J.J. Abrams' new sci-fi/coming-of-age story/adventure-film hybrid Super 8 opened this weekend to predominantly positive reviews (read our review HERE) and a strong box-office showing (with a $37 million gross for the weekend).
Those who were able to see the film are now familiar with the cast of (previously) unknown teens. Abrams set his casting net nationwide in order to find the right chemistry and balance of humor and emotion for his modern-day Goonies. He eventually amassed a mix of industry savvy professional child actors (such as Elle Fanning) and naturally charismatic, unpolished newcomers (such as Idaho native, first time actor, and star of the film, Joel Courtney).
We were able to speak with the film's lead, newcomer Courtney, and his partner in (fiery) crime Ryan Lee about their roles in the film. (Read our interview with Courtney HERE). While Super 8 represents Courtney's first professional acting job, Lee had been performing in day-player and supporting roles, in film and television, for several years.
Though he had worked on relatively large scale productions previously, Lee found the precision that the filmmakers used to create the world of Super 8 to be both awe-inspiring and unique.
“The effort they put into every single detail was amazing,” Lee told Screen Rant in our interview with the young star. “From the fiery explosions to the vintage clothes hundreds of people wore, down to the ice cubes in our drinks.”
The details Lee is referencing were utilized in order to situate the audience in small-town USA in 1979. The period piece openly references/pays homage to films such as E.T., Close Encounters of the Third Kind, and Stand by Me -- films that were wildly popular in the late 70s/early 80s before these kids were even a fleeting idea in their parent’s imaginations. However, all of the young actors have seen the films and are able to see the link to Super 8.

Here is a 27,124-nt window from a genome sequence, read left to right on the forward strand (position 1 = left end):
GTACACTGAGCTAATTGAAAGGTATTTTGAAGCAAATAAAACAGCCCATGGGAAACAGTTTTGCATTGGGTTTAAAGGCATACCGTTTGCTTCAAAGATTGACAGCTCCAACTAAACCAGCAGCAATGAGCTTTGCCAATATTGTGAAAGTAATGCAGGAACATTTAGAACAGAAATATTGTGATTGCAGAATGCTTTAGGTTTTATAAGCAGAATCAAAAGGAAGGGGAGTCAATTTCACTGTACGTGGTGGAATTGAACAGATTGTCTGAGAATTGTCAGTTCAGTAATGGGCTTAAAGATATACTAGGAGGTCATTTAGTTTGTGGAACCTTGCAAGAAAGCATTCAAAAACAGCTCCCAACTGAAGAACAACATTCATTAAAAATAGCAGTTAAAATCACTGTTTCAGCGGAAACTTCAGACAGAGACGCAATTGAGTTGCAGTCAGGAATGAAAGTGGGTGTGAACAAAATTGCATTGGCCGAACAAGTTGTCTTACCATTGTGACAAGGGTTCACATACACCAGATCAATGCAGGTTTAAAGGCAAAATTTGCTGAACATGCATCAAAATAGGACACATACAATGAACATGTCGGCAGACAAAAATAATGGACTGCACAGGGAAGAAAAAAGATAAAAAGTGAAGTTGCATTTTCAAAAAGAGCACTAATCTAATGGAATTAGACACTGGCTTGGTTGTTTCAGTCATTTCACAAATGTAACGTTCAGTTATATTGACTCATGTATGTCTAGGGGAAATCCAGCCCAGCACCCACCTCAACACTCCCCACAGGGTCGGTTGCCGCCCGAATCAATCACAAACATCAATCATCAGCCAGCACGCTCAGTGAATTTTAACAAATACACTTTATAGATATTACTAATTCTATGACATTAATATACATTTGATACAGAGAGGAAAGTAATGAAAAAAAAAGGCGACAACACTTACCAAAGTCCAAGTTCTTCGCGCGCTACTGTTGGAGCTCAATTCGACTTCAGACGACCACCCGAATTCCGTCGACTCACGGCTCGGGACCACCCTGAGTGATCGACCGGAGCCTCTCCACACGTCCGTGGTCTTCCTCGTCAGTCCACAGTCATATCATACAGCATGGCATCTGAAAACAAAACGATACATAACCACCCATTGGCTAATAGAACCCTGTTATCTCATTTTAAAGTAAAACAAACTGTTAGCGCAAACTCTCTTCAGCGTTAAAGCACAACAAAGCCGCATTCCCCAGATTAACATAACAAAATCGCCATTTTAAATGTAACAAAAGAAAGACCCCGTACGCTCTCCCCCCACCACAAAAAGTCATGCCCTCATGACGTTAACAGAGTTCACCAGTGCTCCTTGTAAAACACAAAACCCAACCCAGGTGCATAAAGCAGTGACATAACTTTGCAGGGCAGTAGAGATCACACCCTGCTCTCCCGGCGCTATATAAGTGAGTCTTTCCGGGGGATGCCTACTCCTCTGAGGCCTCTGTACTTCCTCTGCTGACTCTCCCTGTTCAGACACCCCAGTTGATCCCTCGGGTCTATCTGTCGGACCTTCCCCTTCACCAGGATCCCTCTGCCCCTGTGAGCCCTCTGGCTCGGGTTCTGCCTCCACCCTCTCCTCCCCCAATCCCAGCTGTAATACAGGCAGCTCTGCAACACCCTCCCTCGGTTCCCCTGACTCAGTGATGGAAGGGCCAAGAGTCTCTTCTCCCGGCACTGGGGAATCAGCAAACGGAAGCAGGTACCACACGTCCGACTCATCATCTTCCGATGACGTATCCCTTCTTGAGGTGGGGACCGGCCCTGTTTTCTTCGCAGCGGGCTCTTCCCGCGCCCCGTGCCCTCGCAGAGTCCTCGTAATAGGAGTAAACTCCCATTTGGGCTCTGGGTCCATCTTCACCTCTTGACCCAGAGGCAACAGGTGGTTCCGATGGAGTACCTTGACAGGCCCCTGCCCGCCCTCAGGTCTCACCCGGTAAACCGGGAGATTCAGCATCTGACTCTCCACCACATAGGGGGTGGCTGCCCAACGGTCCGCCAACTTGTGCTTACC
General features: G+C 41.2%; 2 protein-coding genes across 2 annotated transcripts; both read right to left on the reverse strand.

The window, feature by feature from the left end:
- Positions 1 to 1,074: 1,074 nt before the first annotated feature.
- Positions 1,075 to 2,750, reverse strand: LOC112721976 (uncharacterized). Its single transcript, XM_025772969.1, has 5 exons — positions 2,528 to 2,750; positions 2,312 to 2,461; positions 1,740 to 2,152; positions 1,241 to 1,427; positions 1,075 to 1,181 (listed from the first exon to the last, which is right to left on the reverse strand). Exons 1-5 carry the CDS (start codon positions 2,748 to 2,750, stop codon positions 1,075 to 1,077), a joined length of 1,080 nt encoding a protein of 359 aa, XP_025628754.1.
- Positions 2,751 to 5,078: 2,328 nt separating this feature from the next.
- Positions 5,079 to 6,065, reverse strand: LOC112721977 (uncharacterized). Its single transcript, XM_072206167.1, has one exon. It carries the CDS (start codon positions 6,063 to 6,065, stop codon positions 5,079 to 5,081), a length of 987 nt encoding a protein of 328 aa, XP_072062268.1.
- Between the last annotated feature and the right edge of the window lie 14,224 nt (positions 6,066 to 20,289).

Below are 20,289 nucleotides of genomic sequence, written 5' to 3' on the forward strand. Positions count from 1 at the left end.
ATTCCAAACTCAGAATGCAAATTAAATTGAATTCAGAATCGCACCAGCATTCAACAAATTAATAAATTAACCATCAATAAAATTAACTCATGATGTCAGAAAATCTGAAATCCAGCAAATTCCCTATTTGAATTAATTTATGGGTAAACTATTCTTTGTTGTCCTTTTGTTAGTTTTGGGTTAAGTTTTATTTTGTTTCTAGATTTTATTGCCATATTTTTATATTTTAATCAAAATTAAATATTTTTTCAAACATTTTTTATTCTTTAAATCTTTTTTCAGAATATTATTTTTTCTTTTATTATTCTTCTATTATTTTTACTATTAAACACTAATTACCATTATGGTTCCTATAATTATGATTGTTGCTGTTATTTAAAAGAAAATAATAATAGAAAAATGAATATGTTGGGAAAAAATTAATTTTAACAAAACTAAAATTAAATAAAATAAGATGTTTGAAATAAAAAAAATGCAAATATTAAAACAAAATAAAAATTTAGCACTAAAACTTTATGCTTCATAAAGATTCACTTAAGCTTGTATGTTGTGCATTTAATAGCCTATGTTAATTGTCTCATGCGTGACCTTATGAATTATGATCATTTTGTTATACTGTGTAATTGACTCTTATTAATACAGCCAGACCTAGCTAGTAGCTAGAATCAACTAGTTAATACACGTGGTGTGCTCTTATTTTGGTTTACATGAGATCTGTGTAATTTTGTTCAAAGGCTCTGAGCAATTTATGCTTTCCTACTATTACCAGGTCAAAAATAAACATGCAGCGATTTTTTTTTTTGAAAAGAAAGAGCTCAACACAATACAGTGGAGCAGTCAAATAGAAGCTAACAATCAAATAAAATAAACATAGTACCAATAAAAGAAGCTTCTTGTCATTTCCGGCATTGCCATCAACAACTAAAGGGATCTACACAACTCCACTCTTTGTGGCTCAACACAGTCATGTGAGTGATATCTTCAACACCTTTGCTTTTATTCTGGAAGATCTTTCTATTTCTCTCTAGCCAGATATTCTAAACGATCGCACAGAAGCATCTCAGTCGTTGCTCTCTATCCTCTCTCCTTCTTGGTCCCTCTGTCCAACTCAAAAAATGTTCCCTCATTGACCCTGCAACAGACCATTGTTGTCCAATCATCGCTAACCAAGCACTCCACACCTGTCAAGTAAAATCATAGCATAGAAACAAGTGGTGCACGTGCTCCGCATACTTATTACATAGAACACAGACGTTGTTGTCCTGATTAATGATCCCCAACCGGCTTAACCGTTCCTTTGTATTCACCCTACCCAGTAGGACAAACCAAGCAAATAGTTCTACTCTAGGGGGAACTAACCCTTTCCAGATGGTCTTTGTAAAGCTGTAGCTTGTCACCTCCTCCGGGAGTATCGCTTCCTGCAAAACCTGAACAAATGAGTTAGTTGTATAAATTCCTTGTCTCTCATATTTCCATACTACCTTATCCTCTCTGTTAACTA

As Lee puts it:
"They are the same in the sense that the bond between the kids is very strong, and this movie is different because the suspense is taken to a whole new level."
Part of upping the ante on the suspense and action in the film included the creation of several (literally) explosive sequences -- the centerpiece of which is an elaborate train crash of magnificent proportions. The kids were given intense safety instructions, and very specific choreography in terms of when and how to react to imaginary falling bits of debris (that would be added in post), and were then let off leash to play the most expensive "dodge the fireball" game of their lives.
Lee recalled fondly:
"We did a lot of takes on that scene and I never got tired of it, because everything was so cool. The best part of shooting the train crash scene was the explosions, because it’s every teenager's dream to run through explosions and getting to do it in front of J.J. Abrams, and Steven Spielberg is an amazing experience that I will never forget."
"We were mostly running through and dodging the explosions coming from the train or the Army tanks. It was a real adrenaline rush. We had safety meetings first and then we would rehearse and tape the scenes. We really had to run fast and reacting to the noise and explosions came naturally because they were so unexpected, loud and intense."